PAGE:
These are granted, without much fuss or paperwork, to any foreign national who is 50 years or older and can show a regular income of 65,000 baht per month or 800,000 baht cash in a Thai bank account. Applications are made at your local Immigration Department and are easily renewable after the 12 month duration.
Spousal or marriage visa
Those who are married to a Thai citizen can apply for a visa to remain in the country for up to 12 months. Those under 50 years of age will have to show proof of income of 40,000 Baht per month. Lately they’ve started asking to see a total sum of 400,000 baht, but will accept proof of a regular income that meets this amount. This can be from overseas and ratified by your embassy or income derived from your or your spouse’s work.
This can be applied for if you have the right paperwork, but it’s a lengthy process. Most prohibitive is the 195,000 baht fee. Fortunately it’s a once-off application that when finally granted allows you to live indefinitely in Thailand, but doesn’t afford you any citizen’s rights and you’re no better off legally than someone with a non-immigrant visa other than not worrying if it will be renewed. There are however, a few advantages to this type of status when it comes to applying for a mortgage, the right stay for your non-Thai family members, buying condos or trying to get a Thai passport.
Business owner and work permit
As a business owner, you have the right to secure a work permit or 1 year, renewable non-immigrant B visa. Quite a few foreigners choose this option if they are serious and have the money required. Thai law states that a company cannot have more than 49 per cent foreign ownership. Furthermore, the founding charter must bear the signatures of seven directors: these can be of any nationality as long as the share agreement places the majority of ownership in Thai hands.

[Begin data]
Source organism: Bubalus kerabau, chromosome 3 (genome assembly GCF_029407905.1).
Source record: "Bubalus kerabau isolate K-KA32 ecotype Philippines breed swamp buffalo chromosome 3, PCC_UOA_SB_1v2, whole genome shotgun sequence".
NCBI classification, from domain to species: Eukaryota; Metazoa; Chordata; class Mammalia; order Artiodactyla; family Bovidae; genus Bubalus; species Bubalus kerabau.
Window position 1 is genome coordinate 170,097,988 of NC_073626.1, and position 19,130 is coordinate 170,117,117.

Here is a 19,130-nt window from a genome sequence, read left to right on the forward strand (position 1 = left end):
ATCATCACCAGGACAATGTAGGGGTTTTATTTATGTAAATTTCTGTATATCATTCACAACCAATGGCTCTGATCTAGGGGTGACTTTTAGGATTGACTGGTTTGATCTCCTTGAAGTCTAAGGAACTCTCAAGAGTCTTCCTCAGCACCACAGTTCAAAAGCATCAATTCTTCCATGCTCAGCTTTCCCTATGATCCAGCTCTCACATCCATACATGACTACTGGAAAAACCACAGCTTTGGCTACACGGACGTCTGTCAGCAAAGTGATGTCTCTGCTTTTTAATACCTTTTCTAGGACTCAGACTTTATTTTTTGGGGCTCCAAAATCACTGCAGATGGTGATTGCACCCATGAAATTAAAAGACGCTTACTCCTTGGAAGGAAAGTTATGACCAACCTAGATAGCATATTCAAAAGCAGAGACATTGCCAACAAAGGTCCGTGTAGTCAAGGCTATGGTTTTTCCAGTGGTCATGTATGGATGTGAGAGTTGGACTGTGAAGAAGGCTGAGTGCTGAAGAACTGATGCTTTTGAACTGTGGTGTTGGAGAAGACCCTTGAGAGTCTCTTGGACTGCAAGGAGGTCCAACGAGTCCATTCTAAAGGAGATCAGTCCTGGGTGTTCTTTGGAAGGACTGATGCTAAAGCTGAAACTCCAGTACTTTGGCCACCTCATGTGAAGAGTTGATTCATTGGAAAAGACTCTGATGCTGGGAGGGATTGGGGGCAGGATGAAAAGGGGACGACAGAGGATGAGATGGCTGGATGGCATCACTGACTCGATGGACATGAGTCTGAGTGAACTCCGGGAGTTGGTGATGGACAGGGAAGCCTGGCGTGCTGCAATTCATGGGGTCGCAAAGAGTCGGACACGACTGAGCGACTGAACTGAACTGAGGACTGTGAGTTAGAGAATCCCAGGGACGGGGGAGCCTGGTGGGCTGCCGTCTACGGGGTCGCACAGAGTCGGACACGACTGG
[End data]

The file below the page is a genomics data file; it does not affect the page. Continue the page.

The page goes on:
The benefits of a company are that it can own property (land) and it overcomes several of the obstacles concerning rights of foreigners here. However, you need to find a trusting partner and for many this is usually a Thai wife or husband. Strangely, foreign women married to Thai men enjoy more rights than their male counterparts.
The company does however have to invest a hefty minimum amount. Certain companies with board of investment privileges also benefit from this. Since mid 2006 the authorities have begun to carefully scrutinise the structure, intentions and operations of companies with foreign ownership, especially when it comes to buying land. Therefore this option has diminished in popularity.
Work permits: are required if you are going to be formally working but there is an incredible paper-chase involved. First you will need a non-immigrant visa in order to get approval from the immigration department to remain for a full 12 months. This will be issued after you have a work permit in your possession from the manpower department, but immigration will insist on all the company documentation all over again! Work permits are only granted if the company can show that your job cannot be filled by a Thai (certain roles are barred entirely to foreigners) and that the company has four Thai employees and 2 million baht in registered capital for each foreigner employed. In reality many foreigners work illegally without the permit and survive on multiple re-entry visas year after year.
Be aware that rules and fees are subject to change and that immigration officers at land crossings can and will apply the rules as and when they want. Local immigration offices, inundated by all sorts of feeble excuses to try and remain in Thailand (bear in mind more and more foreigners have been trying to live here), are well known for being unco-operative, unusually rude (for a Thai), and generally bureaucratic.
Be prepared for the run around when you deal with this department. In recent years the law enforcement and application has been greatly tightened up. Remember that overstay accumulates a fine of 500 baht a day and can result in you being permanently barred from entering Thailand.
If you need some professional assistance with your Thai visa application then Thai Visa Expert can help. Whether it is a retirement, education, spousal or even a tourist visa enquiry, they can help take the sting out of the application process and ensure there are no nasty surprises.